It is only when we do this, one person at a time that we can have a society where poor leadership will become the exception rather than the rule. Let me at this point share what I have chosen to call the five cardinal principles and demands of leadership that will ensure that Nigerian youths are prepared to face the challenge of facilitating national redemption for our dear country Nigeria. These include:
Being the example you seek: There are many of us that are waiting for change to happen from outside. We are waiting for the bandwagon to arrive for us to ride. The question we should ask ourselves is this: “Who designed this bandwagon we so eagerly await? Who is the driver of this wagon that you pray you could join? Are the people in this wagon driving to the right highway? Am I capable of bringing my own wagon and ensure that everyone else joins me in driving every other person towards the right destination? If we can answer these questions, the journey to influencing the world around us would have begun.
Love: How much do we love those in our immediate circle? Is it possible that our life does not show much examples of love to the people around us? The truth is that if we can sow the seeds of love in our society, we will have started the process that will end the issues that we claim have bedeviled our society. A leader that has love for his people will not interfere with public funds and will ensure there is justice and equity in his environment. Nigeria is our environment. The more we spread love in our immediate environments, the closer we move towards evolving that Nigeria desirable country of our dreams.
The choices we make: Most of us are what we are as a result of the right or wrong choices we may have made and still continue to make. In a secular, political and economic society as Nigeria, our choices define not just what we are able to achieve, but also the type of influence we exert on the environment around us. While some of us make the choice of grumbling and tearing our social fabrics apart, there are others who choose to be like the needle that weaves our environment together; socially, economically and politically; just the same way a tailor weaves pieces of fabric to make beautiful clothes. If all of us choose to become good leaders, there is no way those around us will not become good followers. We, therefore, need to become tailors, good tailors, rather than shredders.
Contentment: One of the biggest contributors to corruption is lack of contentment in the individual. The more contented we are with what we have, the more fulfilled we become and the more we ask the right questions on how to improve our environment. I must state here that contentment should not become a disincentive for ambition. On the contrary, a contented person is a person who, satisfied with what he or she has, continues to ask questions about how to improve without compromising integrity.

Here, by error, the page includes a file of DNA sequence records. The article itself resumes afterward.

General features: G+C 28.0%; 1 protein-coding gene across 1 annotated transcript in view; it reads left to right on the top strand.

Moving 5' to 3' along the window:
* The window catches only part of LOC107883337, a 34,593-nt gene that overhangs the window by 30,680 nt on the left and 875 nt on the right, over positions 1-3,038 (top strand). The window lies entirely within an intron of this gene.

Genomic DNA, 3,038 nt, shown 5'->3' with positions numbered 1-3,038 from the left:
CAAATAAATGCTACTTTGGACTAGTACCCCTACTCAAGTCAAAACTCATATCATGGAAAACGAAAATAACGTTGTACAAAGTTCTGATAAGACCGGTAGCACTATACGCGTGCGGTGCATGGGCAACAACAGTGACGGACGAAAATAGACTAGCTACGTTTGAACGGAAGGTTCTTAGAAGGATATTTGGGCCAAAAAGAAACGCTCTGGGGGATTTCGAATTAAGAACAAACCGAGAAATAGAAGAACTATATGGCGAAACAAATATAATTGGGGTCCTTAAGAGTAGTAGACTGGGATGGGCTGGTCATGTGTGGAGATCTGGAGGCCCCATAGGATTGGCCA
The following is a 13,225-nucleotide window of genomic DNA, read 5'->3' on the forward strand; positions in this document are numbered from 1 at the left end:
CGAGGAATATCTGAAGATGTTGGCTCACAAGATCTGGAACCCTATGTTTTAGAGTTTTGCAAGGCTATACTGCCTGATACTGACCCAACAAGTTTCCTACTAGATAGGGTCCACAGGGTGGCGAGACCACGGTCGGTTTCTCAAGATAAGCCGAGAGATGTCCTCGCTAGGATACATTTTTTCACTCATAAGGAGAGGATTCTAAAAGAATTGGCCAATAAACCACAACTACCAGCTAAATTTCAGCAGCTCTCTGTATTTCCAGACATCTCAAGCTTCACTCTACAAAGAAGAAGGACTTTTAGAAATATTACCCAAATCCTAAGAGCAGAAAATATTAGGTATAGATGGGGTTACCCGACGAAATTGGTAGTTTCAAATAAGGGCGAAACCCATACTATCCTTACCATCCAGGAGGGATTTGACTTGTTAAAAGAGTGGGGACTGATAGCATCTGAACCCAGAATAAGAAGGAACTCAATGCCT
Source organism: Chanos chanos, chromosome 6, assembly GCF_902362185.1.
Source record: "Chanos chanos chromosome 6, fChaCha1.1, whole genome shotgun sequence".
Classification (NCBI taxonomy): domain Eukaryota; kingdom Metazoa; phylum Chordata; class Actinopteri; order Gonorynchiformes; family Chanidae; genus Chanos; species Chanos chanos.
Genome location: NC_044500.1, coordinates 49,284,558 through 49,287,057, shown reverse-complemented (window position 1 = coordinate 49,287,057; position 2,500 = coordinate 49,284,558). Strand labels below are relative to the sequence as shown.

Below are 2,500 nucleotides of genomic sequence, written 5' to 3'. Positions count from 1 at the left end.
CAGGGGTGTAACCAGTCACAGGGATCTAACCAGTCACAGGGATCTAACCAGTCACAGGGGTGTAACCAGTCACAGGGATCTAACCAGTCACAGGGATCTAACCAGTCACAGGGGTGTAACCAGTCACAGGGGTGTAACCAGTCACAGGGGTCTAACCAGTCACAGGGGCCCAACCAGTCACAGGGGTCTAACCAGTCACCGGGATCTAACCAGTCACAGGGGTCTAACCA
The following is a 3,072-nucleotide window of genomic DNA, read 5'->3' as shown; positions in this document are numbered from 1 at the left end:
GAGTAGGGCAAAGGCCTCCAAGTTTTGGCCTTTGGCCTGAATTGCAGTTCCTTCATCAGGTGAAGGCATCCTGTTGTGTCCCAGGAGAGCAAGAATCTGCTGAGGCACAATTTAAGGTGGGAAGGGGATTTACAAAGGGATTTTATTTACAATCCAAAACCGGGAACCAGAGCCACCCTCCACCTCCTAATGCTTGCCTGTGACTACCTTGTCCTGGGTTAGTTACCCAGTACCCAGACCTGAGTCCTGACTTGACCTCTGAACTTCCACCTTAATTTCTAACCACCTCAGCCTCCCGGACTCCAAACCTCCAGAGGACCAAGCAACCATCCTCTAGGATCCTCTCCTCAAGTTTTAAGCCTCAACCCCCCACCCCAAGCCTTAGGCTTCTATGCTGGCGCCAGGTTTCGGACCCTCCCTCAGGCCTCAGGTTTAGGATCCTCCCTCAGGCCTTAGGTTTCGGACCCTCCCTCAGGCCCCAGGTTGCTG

Enterprise: I am not sure there has ever been a nation of people that ever became great without exploring the entrepreneurial energy of its people. This becomes even easier when the people, on their own, creatively express their God-given talents to better themselves and their environment. Remember that God told our first parents, Adam and Eve, in Genesis Chapter 1 verse 28 to: “Increase, multiply and fill the earth.” This injunction meant that we were, in addition to procreation, empowered by God, to creatively exploit the universe of creation so as to live in prosperity and comfort. But today, we have many people that wait for handouts and refuse to explore their talents to better themselves and the world. I noted earlier how Nigerian youths are naturally endowed with creative energy. How well we harness our talents to help make the country better is a call to self-fulfillment and national duty we all must rise up to, irrespective of the demographic group we may classify ourselves.
The task to re-engineer Nigeria is in the hands of the Nigerian youth and they must be seen to be mustering their strength and collective energy to better our environment and move our dear nation Nigeria forward. And as I conclude, I leave you with the words of Francis Gray, which says that: “Today well lived makes every yesterday a dream of happiness and every tomorrow a vision of hope.”